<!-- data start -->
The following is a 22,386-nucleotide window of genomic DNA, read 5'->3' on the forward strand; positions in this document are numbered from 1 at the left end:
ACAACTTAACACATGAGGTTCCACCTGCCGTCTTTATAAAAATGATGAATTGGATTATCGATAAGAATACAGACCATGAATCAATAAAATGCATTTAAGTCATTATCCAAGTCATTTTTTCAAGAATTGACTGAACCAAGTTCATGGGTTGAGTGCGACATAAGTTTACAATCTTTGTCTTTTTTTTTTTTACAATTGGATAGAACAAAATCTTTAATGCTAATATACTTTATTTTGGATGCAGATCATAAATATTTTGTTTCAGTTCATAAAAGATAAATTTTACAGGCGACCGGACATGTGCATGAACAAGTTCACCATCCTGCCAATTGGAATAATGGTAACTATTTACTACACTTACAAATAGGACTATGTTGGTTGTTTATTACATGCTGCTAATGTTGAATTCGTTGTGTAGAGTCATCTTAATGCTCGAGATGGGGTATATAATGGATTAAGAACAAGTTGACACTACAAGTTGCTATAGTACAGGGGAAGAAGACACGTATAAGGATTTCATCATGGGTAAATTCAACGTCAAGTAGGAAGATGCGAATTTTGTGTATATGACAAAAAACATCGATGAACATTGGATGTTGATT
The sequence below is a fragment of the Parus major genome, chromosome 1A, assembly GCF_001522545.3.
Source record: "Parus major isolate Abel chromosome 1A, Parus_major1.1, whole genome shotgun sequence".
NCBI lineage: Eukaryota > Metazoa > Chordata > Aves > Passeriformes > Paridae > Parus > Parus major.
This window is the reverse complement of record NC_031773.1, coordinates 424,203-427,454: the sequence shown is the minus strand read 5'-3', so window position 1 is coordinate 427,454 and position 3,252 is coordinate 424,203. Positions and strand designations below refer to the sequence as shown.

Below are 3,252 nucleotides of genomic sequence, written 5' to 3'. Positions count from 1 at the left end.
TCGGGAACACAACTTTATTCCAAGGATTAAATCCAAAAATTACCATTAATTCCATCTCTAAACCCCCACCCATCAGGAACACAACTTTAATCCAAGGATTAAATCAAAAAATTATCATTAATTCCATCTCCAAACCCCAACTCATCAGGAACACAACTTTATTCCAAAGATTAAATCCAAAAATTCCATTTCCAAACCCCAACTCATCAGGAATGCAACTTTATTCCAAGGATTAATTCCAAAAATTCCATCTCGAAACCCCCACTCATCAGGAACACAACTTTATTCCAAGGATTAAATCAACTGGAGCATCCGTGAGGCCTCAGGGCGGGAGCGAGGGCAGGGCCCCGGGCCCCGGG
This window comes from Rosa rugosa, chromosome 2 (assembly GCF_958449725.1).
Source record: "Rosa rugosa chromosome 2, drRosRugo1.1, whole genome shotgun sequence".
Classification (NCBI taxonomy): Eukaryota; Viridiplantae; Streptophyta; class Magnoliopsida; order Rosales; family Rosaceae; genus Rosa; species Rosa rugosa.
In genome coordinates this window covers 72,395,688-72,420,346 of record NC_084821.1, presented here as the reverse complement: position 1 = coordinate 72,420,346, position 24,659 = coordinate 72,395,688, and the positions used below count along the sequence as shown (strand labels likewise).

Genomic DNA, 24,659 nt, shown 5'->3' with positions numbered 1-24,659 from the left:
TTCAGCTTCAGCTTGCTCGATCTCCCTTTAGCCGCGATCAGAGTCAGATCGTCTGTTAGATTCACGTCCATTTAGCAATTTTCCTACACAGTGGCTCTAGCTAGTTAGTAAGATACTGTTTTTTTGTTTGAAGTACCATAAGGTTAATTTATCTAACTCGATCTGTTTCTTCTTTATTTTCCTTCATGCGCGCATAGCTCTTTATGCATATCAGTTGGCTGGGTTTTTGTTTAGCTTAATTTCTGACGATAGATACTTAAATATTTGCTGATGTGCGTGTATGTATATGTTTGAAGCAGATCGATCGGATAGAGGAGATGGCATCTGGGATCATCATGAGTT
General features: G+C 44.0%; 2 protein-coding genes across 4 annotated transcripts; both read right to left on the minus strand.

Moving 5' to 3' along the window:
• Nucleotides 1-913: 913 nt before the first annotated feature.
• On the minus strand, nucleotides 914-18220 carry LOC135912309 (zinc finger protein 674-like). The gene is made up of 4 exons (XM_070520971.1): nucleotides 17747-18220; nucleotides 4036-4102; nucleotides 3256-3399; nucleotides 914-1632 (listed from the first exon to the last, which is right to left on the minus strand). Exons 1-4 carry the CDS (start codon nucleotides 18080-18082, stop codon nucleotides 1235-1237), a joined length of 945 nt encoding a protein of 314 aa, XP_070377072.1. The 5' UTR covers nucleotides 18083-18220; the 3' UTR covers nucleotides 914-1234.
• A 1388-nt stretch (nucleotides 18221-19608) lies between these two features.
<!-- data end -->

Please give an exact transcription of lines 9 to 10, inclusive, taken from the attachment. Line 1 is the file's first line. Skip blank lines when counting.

This window comes from Rosa rugosa, chromosome 2 (assembly GCF_958449725.1).
Source record: "Rosa rugosa chromosome 2, drRosRugo1.1, whole genome shotgun sequence".